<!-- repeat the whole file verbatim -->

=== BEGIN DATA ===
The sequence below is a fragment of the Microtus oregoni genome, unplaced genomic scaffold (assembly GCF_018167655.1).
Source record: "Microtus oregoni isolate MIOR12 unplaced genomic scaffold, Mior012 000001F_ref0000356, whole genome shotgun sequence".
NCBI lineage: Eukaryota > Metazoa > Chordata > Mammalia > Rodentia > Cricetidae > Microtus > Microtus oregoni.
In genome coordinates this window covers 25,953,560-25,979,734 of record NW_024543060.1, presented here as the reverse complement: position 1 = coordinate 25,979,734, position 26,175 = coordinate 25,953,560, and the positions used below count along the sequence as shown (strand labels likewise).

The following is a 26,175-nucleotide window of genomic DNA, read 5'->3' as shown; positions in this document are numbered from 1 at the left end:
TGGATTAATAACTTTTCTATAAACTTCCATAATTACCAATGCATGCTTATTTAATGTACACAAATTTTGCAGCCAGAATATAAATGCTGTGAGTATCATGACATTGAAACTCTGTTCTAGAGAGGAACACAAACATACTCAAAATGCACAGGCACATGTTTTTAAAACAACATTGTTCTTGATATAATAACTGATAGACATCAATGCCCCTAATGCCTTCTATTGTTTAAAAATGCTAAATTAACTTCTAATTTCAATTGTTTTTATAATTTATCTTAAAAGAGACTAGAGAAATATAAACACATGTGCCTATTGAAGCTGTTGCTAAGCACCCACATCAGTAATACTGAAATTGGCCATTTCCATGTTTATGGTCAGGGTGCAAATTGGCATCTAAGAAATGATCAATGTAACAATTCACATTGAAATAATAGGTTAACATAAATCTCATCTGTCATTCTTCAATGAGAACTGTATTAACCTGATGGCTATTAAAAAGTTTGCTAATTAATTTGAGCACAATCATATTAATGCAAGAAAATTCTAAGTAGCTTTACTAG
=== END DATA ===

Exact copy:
The sequence below is a fragment of the Microtus oregoni genome, unplaced genomic scaffold (assembly GCF_018167655.1).
Source record: "Microtus oregoni isolate MIOR12 unplaced genomic scaffold, Mior012 000001F_ref0000356, whole genome shotgun sequence".
NCBI lineage: Eukaryota > Metazoa > Chordata > Mammalia > Rodentia > Cricetidae > Microtus > Microtus oregoni.
In genome coordinates this window covers 25,953,560-25,979,734 of record NW_024543060.1, presented here as the reverse complement: position 1 = coordinate 25,979,734, position 26,175 = coordinate 25,953,560, and the positions used below count along the sequence as shown (strand labels likewise).

The following is a 26,175-nucleotide window of genomic DNA, read 5'->3' as shown; positions in this document are numbered from 1 at the left end:
TGGATTAATAACTTTTCTATAAACTTCCATAATTACCAATGCATGCTTATTTAATGTACACAAATTTTGCAGCCAGAATATAAATGCTGTGAGTATCATGACATTGAAACTCTGTTCTAGAGAGGAACACAAACATACTCAAAATGCACAGGCACATGTTTTTAAAACAACATTGTTCTTGATATAATAACTGATAGACATCAATGCCCCTAATGCCTTCTATTGTTTAAAAATGCTAAATTAACTTCTAATTTCAATTGTTTTTATAATTTATCTTAAAAGAGACTAGAGAAATATAAACACATGTGCCTATTGAAGCTGTTGCTAAGCACCCACATCAGTAATACTGAAATTGGCCATTTCCATGTTTATGGTCAGGGTGCAAATTGGCATCTAAGAAATGATCAATGTAACAATTCACATTGAAATAATAGGTTAACATAAATCTCATCTGTCATTCTTCAATGAGAACTGTATTAACCTGATGGCTATTAAAAAGTTTGCTAATTAATTTGAGCACAATCATATTAATGCAAGAAAATTCTAAGTAGCTTTACTAG